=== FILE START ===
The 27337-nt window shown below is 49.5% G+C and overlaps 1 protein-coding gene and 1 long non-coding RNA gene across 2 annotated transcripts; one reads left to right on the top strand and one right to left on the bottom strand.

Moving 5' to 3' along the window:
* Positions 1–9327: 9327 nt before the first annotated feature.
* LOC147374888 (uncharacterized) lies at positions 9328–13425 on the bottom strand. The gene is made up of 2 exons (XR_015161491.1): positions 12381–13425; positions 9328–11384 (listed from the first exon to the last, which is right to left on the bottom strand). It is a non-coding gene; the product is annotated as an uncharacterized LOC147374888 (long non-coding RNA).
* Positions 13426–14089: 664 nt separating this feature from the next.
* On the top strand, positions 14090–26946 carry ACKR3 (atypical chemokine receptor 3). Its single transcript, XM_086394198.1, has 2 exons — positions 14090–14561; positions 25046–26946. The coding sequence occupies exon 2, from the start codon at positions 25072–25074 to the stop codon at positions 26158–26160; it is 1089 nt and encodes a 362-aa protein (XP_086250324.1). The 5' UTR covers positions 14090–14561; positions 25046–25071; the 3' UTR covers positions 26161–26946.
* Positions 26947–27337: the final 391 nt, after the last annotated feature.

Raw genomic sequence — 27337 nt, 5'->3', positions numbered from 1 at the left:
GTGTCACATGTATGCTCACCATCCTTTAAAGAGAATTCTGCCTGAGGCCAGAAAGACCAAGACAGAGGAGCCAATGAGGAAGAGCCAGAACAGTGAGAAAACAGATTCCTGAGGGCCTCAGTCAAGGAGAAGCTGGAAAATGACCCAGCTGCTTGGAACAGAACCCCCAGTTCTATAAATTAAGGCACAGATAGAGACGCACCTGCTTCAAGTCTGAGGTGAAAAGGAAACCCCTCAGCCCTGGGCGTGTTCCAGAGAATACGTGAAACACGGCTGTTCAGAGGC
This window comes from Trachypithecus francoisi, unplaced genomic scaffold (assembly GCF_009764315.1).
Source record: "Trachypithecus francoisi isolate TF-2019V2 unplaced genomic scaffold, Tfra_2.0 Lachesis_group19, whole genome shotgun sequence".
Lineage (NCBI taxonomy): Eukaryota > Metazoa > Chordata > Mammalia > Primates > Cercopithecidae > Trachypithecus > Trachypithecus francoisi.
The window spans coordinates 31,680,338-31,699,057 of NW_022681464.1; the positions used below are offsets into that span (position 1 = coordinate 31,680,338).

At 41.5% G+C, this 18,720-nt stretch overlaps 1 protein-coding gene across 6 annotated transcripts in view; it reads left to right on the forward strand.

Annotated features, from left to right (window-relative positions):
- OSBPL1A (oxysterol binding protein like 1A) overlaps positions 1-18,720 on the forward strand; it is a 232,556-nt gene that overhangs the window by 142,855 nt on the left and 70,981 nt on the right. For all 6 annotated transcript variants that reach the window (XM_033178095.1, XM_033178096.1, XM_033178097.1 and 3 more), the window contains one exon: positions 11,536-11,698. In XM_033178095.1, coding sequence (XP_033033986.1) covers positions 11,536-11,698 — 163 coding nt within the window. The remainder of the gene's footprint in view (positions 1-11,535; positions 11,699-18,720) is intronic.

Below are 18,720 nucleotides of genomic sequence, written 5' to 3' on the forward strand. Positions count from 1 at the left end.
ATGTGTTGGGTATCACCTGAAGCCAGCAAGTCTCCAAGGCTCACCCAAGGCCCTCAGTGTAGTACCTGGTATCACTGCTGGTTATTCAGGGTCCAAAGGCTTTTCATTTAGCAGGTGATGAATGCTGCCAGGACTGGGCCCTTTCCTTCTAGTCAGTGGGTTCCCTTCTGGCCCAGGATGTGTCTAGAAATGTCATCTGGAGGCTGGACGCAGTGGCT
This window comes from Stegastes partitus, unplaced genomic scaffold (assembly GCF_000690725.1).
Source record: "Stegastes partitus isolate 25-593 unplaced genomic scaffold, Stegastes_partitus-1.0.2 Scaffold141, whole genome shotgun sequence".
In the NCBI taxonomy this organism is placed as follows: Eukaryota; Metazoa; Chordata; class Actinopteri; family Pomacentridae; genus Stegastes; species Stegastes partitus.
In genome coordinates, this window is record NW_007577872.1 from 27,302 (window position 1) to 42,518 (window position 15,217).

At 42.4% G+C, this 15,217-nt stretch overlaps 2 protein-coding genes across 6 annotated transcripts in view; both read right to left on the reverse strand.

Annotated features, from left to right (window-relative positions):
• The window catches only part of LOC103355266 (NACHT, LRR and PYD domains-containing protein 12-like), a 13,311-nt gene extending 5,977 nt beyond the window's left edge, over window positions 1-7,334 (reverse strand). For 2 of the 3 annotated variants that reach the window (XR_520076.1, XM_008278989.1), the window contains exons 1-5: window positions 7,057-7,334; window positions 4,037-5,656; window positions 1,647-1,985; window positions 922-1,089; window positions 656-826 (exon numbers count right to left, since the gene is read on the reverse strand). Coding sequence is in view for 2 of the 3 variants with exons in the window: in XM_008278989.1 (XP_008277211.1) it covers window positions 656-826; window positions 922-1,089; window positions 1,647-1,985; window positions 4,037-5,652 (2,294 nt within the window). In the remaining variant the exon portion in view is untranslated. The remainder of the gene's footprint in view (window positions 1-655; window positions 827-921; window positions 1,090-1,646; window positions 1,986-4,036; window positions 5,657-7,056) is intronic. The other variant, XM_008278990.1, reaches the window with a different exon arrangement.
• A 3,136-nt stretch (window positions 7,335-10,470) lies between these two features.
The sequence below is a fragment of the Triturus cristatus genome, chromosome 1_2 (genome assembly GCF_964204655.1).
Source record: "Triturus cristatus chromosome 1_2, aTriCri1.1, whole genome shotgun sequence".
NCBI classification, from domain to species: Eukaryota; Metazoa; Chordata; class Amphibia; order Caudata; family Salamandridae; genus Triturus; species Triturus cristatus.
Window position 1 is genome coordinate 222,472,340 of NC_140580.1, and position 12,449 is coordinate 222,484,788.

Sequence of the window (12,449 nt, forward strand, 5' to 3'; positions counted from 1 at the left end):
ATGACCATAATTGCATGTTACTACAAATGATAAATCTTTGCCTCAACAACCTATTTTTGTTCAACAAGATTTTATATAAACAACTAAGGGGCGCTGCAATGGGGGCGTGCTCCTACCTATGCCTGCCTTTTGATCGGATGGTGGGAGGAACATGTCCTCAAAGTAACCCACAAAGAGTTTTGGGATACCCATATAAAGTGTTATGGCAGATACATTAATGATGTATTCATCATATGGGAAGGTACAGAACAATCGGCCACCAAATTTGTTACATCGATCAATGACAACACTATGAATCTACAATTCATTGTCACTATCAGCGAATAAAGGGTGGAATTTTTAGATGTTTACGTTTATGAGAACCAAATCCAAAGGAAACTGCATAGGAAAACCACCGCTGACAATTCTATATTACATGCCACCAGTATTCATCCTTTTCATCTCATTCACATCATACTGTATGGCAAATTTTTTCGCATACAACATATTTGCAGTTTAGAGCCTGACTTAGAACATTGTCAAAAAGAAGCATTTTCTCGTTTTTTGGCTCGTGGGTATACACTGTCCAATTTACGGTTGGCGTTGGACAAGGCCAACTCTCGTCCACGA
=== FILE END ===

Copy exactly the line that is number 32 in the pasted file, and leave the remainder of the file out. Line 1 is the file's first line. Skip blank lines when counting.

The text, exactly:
ATGACCATAATTGCATGTTACTACAAATGATAAATCTTTGCCTCAACAACCTATTTTTGTTCAACAAGATTTTATATAAACAACTAAGGGGCGCTGCAATGGGGGCGTGCTCCTACCTATGCCTGCCTTTTGATCGGATGGTGGGAGGAACATGTCCTCAAAGTAACCCACAAAGAGTTTTGGGATACCCATATAAAGTGTTATGGCAGATACATTAATGATGTATTCATCATATGGGAAGGTACAGAACAATCGGCCACCAAATTTGTTACATCGATCAATGACAACACTATGAATCTACAATTCATTGTCACTATCAGCGAATAAAGGGTGGAATTTTTAGATGTTTACGTTTATGAGAACCAAATCCAAAGGAAACTGCATAGGAAAACCACCGCTGACAATTCTATATTACATGCCACCAGTATTCATCCTTTTCATCTCATTCACATCATACTGTATGGCAAATTTTTTCGCATACAACATATTTGCAGTTTAGAGCCTGACTTAGAACATTGTCAAAAAGAAGCATTTTCTCGTTTTTTGGCTCGTGGGTATACACTGTCCAATTTACGGTTGGCGTTGGACAAGGCCAACTCTCGTCCACGA